Bacteria can survive starvation in zombie mode

February 21, 2019, University of Amsterdam
Credit: CC0 Public Domain

Bacteria that are exposed to a hostile environment, for example with antibiotics or very few nutrients, can sometimes survive by 'going to sleep." Biologists from the University of Amsterdam (UvA) have discovered an unknown, alternative survival strategy: a kind of zombie mode, in which the bacteria do not sleep, but slow down extremely. Their discovery has been published in the journal Nature Communications.

Bacteria appear to be simple, single-celled organisms. Yet they surprise scientists time and again with all the tricks they are capable of. For example, many bacteria can form so-called endospores under the influence of stress. The dire circumstances drive the bacteria to encapsulate themselves in a special sturdy coat, within which they can safely 'sleep' until more favourable conditions arise. In that dormant state, the bacteria no longer need nutrients and become resistant to damaging influences of, for example, cold, UV light or antibiotics. A good thing for the bacteria, but less beneficial for us: thanks to this trick, bacterial infections can suddenly flare up again after they were seemingly successfully treated with antibiotics.

Starving the bacteria

An international team of biologists, led by Professor Leendert Hamoen of the UvA's Swammerdam Institute for Life Sciences, has now discovered an alternative survival strategy for bacteria that are exposed to extreme conditions. They worked with Bacillus subtilis, a non-pathogenic bacterium that occurs in the soil and which scientists often use as a model organism. The biologists chose a variant of the bacterium that can no longer form endospores due to a mutation. Subsequently, they simply starved the bacteria. Some of the bacteria were found to survive this for a long time, even though they could not retreat to their usual dormant state. Staying active, due to the lack of nutrients, was also not an option. So, how did they survive?

The bacteria were found to take refuge in a third, as yet unknown state. You could call it a kind of zombie state. The zombie bacteria are not really active, nor do they sleep; all types of processes slow down to an extremely low level. "We saw clear differences between the active state, the dormant state and this state," says Hamoen. "Normally, Bacillus is rod-shaped; but the starved bacteria shrank until they were almost spherical. All kinds of processes that are normally active in the bacterium were altered. But they did not stop completely, as happens when the bacterium retreats to a spore in a dormant state. The bacteria even continued to divide. Only not once every forty minutes, but once every four days; more than a hundred times slower than usual."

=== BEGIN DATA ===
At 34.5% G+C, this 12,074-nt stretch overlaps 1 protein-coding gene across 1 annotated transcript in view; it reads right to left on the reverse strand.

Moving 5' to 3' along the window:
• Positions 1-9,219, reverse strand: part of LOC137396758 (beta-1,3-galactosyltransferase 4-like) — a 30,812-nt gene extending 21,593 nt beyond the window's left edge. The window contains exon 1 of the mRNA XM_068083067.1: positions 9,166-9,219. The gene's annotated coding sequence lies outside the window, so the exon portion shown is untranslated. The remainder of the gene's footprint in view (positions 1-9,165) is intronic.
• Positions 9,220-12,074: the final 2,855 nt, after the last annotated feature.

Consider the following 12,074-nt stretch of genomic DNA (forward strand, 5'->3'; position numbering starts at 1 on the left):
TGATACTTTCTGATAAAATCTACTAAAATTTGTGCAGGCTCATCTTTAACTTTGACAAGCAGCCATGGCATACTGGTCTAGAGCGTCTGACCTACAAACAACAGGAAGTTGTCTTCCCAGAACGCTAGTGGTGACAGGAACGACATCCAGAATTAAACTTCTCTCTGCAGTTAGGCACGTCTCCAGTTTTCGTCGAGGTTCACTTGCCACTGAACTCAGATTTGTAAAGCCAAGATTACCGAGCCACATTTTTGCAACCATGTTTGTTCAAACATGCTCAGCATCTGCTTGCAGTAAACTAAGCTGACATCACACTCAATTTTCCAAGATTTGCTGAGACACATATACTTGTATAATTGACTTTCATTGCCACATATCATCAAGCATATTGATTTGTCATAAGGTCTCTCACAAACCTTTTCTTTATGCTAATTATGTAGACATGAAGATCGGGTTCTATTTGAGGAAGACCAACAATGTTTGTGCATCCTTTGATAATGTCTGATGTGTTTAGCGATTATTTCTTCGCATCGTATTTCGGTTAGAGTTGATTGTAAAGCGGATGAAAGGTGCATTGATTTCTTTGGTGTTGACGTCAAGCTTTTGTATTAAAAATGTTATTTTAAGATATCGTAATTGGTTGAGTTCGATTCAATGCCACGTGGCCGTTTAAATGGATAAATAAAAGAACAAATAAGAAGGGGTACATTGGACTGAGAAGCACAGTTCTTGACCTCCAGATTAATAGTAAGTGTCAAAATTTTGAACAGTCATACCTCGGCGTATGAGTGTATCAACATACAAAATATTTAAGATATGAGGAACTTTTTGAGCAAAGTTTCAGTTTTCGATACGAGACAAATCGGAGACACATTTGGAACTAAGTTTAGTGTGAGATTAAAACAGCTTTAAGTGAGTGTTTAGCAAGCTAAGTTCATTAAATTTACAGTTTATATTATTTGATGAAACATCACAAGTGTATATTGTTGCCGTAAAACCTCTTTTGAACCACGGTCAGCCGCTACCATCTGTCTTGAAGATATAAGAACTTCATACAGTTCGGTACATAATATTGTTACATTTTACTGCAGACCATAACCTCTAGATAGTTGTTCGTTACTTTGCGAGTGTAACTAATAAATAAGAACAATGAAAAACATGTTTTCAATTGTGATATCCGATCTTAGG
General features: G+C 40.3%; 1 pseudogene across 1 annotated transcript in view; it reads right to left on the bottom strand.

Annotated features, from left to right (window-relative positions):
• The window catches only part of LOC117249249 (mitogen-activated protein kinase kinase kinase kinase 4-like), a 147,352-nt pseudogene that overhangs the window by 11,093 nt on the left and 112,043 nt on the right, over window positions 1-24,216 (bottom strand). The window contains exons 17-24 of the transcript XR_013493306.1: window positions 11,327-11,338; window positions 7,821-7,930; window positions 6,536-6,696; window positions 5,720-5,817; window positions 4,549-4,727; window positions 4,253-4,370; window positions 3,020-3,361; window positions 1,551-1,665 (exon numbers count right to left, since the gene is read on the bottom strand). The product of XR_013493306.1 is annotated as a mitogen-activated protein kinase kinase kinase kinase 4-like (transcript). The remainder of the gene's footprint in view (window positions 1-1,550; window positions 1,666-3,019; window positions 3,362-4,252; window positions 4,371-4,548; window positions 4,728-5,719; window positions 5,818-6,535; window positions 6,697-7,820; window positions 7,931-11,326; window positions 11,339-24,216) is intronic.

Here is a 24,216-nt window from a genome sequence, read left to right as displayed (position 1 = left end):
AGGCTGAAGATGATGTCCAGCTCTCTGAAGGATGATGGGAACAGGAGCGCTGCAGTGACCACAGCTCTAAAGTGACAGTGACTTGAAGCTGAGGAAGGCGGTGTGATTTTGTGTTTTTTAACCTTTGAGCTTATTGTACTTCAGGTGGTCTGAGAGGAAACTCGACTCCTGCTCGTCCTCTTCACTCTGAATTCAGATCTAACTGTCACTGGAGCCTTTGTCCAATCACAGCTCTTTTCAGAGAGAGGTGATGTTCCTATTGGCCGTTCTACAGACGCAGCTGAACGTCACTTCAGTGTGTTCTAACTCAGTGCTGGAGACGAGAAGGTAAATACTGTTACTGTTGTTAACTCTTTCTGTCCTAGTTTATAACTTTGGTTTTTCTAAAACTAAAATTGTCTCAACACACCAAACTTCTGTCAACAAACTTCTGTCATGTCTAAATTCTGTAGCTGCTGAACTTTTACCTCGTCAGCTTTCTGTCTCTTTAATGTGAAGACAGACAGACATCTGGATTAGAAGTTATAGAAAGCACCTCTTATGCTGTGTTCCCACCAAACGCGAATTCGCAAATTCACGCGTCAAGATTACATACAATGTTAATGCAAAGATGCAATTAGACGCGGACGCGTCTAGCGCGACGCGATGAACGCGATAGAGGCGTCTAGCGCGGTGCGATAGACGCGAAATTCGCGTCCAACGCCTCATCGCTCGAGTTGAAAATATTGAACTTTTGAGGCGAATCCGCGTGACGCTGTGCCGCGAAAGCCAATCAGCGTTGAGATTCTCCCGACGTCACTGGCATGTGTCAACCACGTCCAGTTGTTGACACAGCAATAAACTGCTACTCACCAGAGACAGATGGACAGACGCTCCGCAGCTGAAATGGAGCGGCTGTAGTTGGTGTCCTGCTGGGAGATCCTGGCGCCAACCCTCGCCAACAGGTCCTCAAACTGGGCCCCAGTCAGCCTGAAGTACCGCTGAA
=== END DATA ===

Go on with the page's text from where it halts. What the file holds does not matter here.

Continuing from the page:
New light on antibiotics

The researchers themselves, of course, do not call this state a zombie mode. They have named the previously unknown survival strategy oligotrophic growth. This term translates into 'nutrient-poor growth."

Hamoen says, "The big question now is: do bacteria other than Bacillus know this trick too? If so, this fundamentally changes our outlook on bacteria. Apparently, they do not always have to form spores to survive. Forming endospores requires a lot of energy, and the bacteria are not always able to 'wake up' from this condition. It is much easier for them to switch to and from this oligotrophic growth state. Once conditions improve, they can easily form new colonies. Hence this state is much more favourable for them. If more bacteria are found to be able to switch to this state, it will throw a whole new light on, among other things, how can escape antibiotics. '